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Re: comments on client auth

Carl Ellison wrote:
> Peter,
>         I'm glad to see you discount X.509 and ASN.1 as mere data formats
> which can be avoided at will. :)

of course. note, I also claim no essential difference between the current SPKI
proposals and the X.509 stuff. 

>         X.509v1 could be just (name,key).  However, we've identified
> (attribute,key,validity) as the minimal cert.

great.  Now we are getting to notions, and needs.

>         Of course, we could use marvelous ASN.1 and X.509's generality to
> add the attribute field (what I call Meaning or Authority) -- and much of
> this thinking was taken from actual uses of X.509 certs -- but it is a Very
> Good Thing to limit certificates to required fields and only a few -- and to
> limit the definition of the cert to less than one page of C (or PASCAL)
> structures.

Very Good Things are too subjective a design tack; they
also often feature commercial-biases which one only discovers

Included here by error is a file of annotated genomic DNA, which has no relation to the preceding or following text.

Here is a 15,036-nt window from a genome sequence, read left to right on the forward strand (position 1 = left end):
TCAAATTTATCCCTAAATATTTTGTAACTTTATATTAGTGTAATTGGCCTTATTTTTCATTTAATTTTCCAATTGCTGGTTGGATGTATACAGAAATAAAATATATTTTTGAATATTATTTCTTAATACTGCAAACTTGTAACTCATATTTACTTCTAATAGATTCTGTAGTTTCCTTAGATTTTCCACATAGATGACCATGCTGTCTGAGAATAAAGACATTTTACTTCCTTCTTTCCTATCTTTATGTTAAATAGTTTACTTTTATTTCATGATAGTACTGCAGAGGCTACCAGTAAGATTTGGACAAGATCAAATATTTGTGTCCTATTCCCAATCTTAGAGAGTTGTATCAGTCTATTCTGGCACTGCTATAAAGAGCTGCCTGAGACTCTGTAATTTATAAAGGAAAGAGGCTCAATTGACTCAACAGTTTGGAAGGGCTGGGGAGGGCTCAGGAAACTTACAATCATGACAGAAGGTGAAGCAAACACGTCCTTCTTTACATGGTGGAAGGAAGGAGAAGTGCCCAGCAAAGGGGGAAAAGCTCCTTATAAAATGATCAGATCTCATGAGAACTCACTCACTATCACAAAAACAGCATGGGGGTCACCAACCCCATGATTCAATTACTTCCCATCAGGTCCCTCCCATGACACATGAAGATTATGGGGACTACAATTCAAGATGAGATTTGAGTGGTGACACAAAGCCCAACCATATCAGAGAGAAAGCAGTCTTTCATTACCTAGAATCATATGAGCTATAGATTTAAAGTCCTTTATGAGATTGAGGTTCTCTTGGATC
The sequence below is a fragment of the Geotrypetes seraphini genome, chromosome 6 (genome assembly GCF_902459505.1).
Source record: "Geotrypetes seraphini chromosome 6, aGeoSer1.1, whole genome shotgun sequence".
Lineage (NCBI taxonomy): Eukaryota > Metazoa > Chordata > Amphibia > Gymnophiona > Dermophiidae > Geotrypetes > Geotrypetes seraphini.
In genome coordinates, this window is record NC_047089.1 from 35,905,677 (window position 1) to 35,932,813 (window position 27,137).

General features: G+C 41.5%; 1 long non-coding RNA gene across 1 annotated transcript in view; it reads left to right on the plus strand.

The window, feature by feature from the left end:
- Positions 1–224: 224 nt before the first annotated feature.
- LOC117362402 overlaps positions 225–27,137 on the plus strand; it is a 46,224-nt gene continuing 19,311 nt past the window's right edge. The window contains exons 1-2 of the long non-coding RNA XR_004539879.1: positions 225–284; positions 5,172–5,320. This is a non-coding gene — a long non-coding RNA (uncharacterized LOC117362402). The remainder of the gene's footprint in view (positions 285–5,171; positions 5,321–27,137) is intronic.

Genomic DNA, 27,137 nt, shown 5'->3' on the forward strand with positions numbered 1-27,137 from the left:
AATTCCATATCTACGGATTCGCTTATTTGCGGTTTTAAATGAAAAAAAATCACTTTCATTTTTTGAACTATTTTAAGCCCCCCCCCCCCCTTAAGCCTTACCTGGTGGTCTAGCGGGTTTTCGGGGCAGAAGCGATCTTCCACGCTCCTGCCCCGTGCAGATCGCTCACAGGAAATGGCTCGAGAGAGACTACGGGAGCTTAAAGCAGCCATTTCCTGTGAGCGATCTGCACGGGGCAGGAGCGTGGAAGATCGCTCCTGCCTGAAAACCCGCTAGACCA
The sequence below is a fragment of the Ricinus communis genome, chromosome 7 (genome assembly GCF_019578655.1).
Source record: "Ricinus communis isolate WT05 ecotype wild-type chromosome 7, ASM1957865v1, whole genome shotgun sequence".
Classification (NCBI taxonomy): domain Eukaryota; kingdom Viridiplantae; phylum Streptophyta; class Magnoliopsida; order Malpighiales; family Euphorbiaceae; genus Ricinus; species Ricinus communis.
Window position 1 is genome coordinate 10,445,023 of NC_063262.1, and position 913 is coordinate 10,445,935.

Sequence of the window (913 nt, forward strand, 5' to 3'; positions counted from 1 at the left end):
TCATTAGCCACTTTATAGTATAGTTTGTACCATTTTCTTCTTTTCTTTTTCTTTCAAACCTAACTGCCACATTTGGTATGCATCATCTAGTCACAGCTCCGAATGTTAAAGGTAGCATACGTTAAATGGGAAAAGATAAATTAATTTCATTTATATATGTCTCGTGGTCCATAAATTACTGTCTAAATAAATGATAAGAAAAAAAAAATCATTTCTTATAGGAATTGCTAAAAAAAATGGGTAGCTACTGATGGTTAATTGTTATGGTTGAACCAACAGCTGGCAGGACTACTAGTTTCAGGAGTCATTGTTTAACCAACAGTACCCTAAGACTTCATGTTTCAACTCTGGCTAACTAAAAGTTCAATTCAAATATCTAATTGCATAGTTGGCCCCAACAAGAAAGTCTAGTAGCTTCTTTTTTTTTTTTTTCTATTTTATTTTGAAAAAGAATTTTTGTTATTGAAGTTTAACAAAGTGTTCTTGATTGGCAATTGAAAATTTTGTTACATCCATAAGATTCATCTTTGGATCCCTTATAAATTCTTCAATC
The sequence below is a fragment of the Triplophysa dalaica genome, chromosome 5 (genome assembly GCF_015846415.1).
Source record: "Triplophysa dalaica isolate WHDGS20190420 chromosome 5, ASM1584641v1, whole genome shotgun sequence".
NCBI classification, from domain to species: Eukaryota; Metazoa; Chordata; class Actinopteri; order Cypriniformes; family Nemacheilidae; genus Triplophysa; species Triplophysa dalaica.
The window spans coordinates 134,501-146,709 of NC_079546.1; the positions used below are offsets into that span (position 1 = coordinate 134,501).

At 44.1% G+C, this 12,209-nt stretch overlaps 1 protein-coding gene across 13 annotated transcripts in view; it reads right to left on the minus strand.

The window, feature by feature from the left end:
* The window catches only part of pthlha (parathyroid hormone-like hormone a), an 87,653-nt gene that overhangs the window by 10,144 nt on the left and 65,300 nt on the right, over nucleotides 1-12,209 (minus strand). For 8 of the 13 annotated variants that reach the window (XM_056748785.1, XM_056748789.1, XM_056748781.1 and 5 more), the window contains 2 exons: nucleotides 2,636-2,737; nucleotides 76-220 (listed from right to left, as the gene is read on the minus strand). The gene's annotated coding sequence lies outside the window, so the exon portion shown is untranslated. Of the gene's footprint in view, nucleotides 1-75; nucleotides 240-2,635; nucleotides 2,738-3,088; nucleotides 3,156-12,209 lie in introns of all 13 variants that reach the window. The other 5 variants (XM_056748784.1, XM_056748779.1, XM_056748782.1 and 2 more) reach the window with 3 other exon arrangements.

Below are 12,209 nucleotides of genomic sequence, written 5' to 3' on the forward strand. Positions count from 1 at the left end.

several years after the otherwise apparently open process.

So far, Ive heard generic requirements and idea-based
reasoning for the following notions, as a basis for
a simple, non-control-oriented, security infrastructure:

intended-use, authority, id/authoirization, lack-of
distinction between CA and user,


telephone-system management domains, as the organizational principle.

None of this do I have a problem with. (It reminds me
of the AT&T monolothic-system X.400 days, to be honest.)
Missing, are commercial relevant notions such as accountability,
audit, assurnace and privacy.

Missing is analysis based on a threat perspective.

The former is the most worrying. I always found
it very hard to design a key management system
in the absence of knowledge of what security
function it is supposed to support the
enforcement of.

Then next notion missing is one of recovering from
disaster, such as key compromise, and whether
there is any assumption that asymmetric key will not/never
be shared?

How also, should we handle any need to distinguish
the purpose of SDSI/SPKI keys belong to one principle, given any
algorithmic properties which inherently limit their utility?